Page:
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How to grow grass in poor, shaded soil

Updated on June 10, 2011

Do you have a stubborn patch of yard that just won't grow grass? Well, not for long, you can grow grass without spending a lot on sod or plugs in just a couple

I am going to tell you how my husband and I put in a day of work, and just two weeks later our desolate, dusty backyard became beautiful and green and how you can do it too!

We live in North Texas in Zone 7 according to the USDA Plant hardiness map. However, if you live elsewhere I am sure with a little research you can find the perfect grass for your area and conditions.

This is our grass one month after we planted the seeds

The Right Grass - First you need to know which grass will grow best in your area

These are the plant hardiness zones of the USA
These are the plant hardiness zones of the USA

For us in Zone 7 Kentucky 31 blend was perfect.

Kentucky 31 is a blend of tall fescue grass seed. It is the most heat and drought resistant fescue, and here in North Texas it is Hot and Dry. It is also very tolerate to shade and traffic (once established, I noticed the high traffic areas did struggle a bit during the first couple of weeks).

We purchased a 50 lb. bag of seed for our backyard which is roughly 1200 sq. ft. Now that is way too much seed, but it was only $30.00 (the 10 lb. bags were $17 each) and now we have plenty left over for the spots that need a little extra help due to high traffic, bad soil, or anytime we decide to overseed. Typically you should need about 10 lb. for 1000 sq. ft.

Overseeding is just spreading more seed over an established lawn, usually in the fall to promote a lush lawn next year.

A tip for storing any extra seed, keep it in a dry area, preferably off of any dirt or soil.

This is an example of poor soil
This is an example of poor soil

Preparing the soil

Now its time to get the ground ready for the seeds

If your yard is anything like ours was it is probably very dry and compacted. Not the best conditions for germinating any seeds.

Time to Till!

My advice would be to rent a tiller for a day if you have a large area and do not have a tiller already. We rented a tiller for $30 (with a $50 deposit that we got back when we returned it) and got it for the weekend, but we only needed it for one day. If you have a smaller area you could till it by hand, with a shovel or other yard tools; just be sure to breakup any hard clumps really well. Although I do recommend a tiller for the best results.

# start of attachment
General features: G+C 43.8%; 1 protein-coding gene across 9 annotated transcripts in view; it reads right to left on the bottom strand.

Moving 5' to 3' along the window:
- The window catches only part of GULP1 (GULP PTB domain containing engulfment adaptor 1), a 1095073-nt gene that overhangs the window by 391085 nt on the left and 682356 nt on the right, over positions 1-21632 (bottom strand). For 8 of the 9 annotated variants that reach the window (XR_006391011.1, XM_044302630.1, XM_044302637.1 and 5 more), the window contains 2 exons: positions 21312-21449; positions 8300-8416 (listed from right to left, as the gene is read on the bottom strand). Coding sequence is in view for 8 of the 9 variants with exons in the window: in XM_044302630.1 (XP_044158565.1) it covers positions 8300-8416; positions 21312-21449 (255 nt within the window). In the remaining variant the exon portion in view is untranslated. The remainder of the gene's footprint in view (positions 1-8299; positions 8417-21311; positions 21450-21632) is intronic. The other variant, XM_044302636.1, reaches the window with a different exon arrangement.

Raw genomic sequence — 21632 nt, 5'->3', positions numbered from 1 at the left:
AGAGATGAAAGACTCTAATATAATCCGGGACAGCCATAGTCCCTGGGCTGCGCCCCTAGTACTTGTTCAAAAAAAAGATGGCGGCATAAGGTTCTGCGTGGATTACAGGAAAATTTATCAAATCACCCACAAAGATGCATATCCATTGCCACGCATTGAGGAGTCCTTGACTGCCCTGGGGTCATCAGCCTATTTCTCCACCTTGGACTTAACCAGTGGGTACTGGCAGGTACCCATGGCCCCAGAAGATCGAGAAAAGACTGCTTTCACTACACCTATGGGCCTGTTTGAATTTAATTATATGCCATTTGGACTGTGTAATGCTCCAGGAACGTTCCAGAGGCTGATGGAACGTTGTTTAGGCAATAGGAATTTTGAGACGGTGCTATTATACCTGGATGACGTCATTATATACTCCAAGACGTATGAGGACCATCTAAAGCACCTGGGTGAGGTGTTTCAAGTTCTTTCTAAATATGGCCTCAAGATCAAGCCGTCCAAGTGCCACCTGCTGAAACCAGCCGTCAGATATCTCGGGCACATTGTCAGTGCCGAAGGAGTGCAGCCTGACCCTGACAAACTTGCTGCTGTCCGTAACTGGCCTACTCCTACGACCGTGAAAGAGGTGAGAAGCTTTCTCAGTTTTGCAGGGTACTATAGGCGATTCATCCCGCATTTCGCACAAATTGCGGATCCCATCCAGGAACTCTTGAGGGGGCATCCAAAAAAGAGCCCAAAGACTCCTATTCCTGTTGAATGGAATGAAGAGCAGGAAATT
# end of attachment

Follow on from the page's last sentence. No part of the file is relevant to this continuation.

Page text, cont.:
Tip- water the soil for about 15 minutes first. It prevents a bunch of dust kick up and helps the soil till up better rather than coming up as compacted clumps

This is better with two people because one person can walk behind the tilled soil with a hard rake and level out the soil so you don't end up with a bunch of hills and dips in your new yard

Conduct a soil test (optional, we did not do one)

Fertilize (also optional, we decided to wait until the grass was established to fertilize, but the dog got a hold of the bag and ripped it up leaving pile on the new grass and of course it burned the grass and left a bald spot, but we fixed it. Afterwards we did fertilize, about two weeks after planting and ours is doing great)

A word of caution! Do not use fertilizer with crap grass killer because it will kill the seedlings.

Tip-While I did say that the last two steps are optional they are recommended, as these are the instructions on the bag and will most likely lend better results

Spread the seeds - Now its time to plant!

This is what your yard should look like after you till and spread the seeds
This is what your yard should look like after you till and spread the seeds

There are several ways to spread your seeds.

You can use a push spreader or a hand spreader. We used a hand spreader and it worked nice and cost $4.

There is another very effective method we discovered. A plastic flower pot like the kind flowers come in at the store (very cheap and flimsy) filled with seeds can be used. Just shake it over the areas that need seed and a nice amount comes out of the holes in the bottom.

Next you need to sow the seeds.

The easiest way to do this is simply drag a wire rake over the seeds without applying any pressure. This will brush some of the freshly tilled soil over the seeds.

This is our grass now (we still haven't cut it)
This is our grass now (we still haven't cut it)


Water everyday for at least two weeks

Now you just need to keep the soil moist for until the grass starts to grow. This should take about two weeks, but ours started coming up after about a week.

Enjoy your beautiful new grass!

Tip-Don't cut the grass until it is fully established. It should be nice and tall and very thick.

Note: I noticed that after all of the first growth grass got about three or four inches tall the blades (skinny and round) started to dry out and die (despite watering a lot) but as it dies new thicker flat blades of grass came up through that. The new grass is more established and rooted better (it doesn't get scratched off the dirt as easy). So, if your beautiful lawn starts to look like it's dyeing just look to see if new grass is coming up under it because most likely it is just the "adult" grass coming up. Good luck!

Got a story or something to add? I want to hear it! - Let me know what you think

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    • arpak12 profile image


      7 years ago

      Good topic. May I also add that Scotts Turf Builders works as well. I used it and grass grew within a week.

    • Txmom87 profile imageAUTHOR


      7 years ago

      @hamshi5433: Thanks! :)

    • profile image


      7 years ago

      Very nice lens..Good start bubs


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